If but as well I other accents borrow, that can my speech defuse, my good intent may carry through itself to that full issue for which I raz'd my likeliness. Now, banished Kent, if thou canst serve where thou dost stand condemn'd, so may it come, thy master, whom thou lov'st, shall find thee full of labours
Kent returns after being banished - proving his loyalty and commitment working as a subject to the king
Kent enters kingdom
what dost thou profess? what would'st thou with us?
I do profess to be no less than I seem; to serve him truly that wil put me in trust; to love him that is honest; to converse with him that is wise, and says little; to fear judgement; to fight when I cannot choose; and to eat no fish
if thou be'st as poor for a subject as he is for a king, thou art poor enough. what would'st thou?
what art thou?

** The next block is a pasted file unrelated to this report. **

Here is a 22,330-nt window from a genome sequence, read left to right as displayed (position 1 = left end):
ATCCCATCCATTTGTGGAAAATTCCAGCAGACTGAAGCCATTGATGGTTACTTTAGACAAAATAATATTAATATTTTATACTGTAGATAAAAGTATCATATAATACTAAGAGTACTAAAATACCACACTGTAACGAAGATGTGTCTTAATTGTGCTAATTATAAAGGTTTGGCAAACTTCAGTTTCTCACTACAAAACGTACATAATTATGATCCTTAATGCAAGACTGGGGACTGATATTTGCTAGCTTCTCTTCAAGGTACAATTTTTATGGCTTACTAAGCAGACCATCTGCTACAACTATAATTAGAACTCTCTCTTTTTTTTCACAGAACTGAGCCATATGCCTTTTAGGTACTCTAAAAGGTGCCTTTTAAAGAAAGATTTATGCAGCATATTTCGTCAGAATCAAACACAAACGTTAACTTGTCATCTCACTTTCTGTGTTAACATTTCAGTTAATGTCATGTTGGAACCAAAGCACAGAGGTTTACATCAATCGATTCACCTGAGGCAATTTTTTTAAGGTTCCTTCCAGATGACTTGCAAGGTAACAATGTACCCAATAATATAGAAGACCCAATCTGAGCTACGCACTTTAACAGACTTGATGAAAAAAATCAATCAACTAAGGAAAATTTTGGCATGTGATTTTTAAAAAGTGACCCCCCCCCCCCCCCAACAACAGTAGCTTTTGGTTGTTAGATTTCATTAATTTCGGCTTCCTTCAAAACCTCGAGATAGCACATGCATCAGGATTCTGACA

a very honest- hearted fellow and as poor as the king
At this point you'll notice Lear limits his relation to Kent while asserting his human nature, whilst Kent maintains the masochistic relation to Lear which is currently feeding his sadistic desires
who would'st thou serve?
dost thou know me, fellow?
No sir; but you have that in your countenance which I would fain call master.
follow me; thou shalt serve me; if I like thee no worse after dinner I will not part from thee yet
Lear and Kent exit - the relationship between Lear and Kent is sadomasochistic. Kent clearly continuous to act as an object in relation to Lear's transcendent nature. Within the relationship Kent allows Lear to treat him as an object without defences, Lear prescribes Kent with meaning making him the sadist and Kent the masochist.